Fixed versus adjustable rate loans
A fixed-rate loan features a fixed payment amount over the life of the mortgage. The property taxes and homeowners insurance which are almost always part of the payment will go up over time, but generally, payment amounts on fixed rate loans don't increase much.
When you first take out a fixed-rate mortgage loan, most of the payment goes toward interest. That reverses itself as the loan ages.
Borrowers might choose a fixed-rate loan to lock in a low rate. Borrowers select these types of loans because interest rates are low and they wish to lock in at the lower rate. For homeowners who have an ARM now, refinancing into a fixed-rate loan can offer greater monthly payment stability. If you currently have an Adjustable Rate Mortgage (ARM), we'll be glad to assist you in locking a fixed-rate at a favorable rate. Call Churchill Mortgage Company at (703) 551-4107 for details.
There are many kinds of Adjustable Rate Mortgages. ARMs are generally adjusted twice a year, based on various indexes.
Most ARMs are capped, so they won't increase over a specific amount in a given period. Some ARMs can't increase more than 2% per year, regardless of the underlying interest rate. Sometimes an ARM features a "payment cap" that ensures your payment can't increase beyond a fixed amount in a given year. Almost all ARMs also cap your interest rate over the duration of the loan period.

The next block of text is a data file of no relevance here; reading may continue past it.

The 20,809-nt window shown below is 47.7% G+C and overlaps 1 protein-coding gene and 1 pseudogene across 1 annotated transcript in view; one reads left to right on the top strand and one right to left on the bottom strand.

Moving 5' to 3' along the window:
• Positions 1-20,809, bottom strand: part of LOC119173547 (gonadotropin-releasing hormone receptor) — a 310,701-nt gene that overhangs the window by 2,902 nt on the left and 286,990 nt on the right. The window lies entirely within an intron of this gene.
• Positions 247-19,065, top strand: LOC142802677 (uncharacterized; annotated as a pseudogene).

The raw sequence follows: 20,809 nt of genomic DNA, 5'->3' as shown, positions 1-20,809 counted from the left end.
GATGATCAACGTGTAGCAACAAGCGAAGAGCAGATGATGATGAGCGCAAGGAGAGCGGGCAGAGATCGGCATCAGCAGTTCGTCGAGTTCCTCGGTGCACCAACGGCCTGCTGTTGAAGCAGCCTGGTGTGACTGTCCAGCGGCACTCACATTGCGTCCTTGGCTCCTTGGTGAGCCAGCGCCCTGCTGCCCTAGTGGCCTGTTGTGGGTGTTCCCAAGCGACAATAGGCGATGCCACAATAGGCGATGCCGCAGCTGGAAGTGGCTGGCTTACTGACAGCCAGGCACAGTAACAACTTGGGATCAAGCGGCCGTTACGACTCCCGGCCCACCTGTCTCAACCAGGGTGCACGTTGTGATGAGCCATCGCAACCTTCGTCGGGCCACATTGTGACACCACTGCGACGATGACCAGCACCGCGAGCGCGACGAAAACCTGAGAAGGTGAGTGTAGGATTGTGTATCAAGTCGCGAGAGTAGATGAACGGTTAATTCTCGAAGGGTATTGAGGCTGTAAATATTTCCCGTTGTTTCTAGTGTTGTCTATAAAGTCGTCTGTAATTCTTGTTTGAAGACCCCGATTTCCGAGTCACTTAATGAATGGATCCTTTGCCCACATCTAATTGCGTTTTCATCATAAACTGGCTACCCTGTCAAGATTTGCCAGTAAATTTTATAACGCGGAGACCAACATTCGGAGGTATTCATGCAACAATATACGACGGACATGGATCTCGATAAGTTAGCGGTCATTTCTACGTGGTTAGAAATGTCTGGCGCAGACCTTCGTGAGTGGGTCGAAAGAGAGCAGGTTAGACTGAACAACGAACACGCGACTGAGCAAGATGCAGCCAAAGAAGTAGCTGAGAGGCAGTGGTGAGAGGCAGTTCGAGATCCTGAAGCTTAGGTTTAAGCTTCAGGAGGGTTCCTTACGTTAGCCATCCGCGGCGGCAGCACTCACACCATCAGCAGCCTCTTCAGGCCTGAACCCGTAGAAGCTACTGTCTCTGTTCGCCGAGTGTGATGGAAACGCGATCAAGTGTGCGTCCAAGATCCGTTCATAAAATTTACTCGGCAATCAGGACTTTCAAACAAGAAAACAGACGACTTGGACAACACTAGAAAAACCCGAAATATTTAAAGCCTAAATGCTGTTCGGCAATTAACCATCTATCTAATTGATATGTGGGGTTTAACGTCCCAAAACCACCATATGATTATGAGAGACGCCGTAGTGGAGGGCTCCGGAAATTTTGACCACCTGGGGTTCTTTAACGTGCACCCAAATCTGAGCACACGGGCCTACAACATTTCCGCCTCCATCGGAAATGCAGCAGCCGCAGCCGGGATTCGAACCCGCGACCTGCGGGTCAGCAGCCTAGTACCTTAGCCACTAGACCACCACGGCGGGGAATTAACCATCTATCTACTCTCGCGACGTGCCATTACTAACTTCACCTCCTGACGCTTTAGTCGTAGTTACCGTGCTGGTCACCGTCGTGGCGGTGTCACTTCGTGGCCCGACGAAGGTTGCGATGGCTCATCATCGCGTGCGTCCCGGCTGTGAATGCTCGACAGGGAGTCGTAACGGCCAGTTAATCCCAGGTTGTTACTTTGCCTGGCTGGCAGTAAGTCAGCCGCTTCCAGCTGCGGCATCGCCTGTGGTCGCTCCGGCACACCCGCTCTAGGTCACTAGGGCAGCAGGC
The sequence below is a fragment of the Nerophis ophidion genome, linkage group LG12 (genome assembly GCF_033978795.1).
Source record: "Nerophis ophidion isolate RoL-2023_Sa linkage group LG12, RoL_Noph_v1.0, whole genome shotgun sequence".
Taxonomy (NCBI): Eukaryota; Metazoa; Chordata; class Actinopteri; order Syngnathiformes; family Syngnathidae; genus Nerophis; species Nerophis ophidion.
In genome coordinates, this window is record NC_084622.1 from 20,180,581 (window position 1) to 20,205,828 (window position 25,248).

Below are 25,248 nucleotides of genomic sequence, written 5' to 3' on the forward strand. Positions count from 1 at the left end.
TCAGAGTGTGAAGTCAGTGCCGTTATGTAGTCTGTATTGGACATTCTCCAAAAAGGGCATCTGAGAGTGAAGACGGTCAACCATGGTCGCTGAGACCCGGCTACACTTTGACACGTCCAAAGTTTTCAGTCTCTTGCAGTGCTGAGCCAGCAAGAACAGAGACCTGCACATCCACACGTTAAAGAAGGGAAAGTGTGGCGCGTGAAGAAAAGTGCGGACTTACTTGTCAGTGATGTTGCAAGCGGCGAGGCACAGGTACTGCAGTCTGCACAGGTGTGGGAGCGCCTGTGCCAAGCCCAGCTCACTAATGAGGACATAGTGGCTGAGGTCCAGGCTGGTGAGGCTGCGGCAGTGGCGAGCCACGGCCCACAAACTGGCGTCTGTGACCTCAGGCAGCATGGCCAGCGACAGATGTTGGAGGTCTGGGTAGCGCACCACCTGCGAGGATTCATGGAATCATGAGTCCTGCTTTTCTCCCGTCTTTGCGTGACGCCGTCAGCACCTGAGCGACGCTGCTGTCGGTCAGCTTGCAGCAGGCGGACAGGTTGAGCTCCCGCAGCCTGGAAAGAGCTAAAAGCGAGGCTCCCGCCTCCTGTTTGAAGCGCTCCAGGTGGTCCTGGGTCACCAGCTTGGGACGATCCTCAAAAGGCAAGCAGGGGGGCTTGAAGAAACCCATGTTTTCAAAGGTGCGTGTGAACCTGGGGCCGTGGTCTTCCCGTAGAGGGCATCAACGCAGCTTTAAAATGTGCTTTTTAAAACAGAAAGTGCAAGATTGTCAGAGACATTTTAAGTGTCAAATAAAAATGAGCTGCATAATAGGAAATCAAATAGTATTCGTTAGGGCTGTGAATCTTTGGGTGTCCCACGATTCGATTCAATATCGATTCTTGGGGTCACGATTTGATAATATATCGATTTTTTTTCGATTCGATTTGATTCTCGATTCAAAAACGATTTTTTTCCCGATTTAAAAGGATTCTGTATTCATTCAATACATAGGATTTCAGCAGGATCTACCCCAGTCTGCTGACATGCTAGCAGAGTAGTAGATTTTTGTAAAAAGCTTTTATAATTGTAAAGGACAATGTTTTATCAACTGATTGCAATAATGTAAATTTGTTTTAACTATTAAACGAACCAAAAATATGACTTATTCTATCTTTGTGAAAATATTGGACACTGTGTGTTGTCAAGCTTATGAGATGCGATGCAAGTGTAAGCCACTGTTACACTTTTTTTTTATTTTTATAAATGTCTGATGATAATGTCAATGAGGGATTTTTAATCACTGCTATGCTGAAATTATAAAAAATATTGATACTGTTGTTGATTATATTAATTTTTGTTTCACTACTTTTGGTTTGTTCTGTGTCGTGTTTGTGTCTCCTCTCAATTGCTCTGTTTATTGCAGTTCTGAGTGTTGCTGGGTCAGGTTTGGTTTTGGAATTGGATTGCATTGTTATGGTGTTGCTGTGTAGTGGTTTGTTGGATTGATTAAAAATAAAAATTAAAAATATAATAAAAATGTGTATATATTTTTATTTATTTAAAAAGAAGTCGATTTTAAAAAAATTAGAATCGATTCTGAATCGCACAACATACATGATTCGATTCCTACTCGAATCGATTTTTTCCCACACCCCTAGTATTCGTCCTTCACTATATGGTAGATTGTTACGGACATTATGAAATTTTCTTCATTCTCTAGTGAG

ARMs usually start at a very low rate that may increase as the loan ages. You may hear people talking about "3/1 ARMs" or "5/1 ARMs". For these loans, the initial rate is fixed for three or five years. It then adjusts every year. These loans are fixed for a number of years (3 or 5), then they adjust after the initial period. Loans like this are often best for borrowers who anticipate moving within three or five years. These types of ARMs are best for people who plan to move before the initial lock expires.
Most people who choose ARMs do so because they want to take advantage of lower introductory rates and do not plan on remaining in the home longer than the introductory low-rate period. ARMs can be risky if property values go down and borrowers can't sell or refinance their loan.
Have questions about mortgage loans? Call us at (703) 551-4107. We answer questions about different types of loans every day.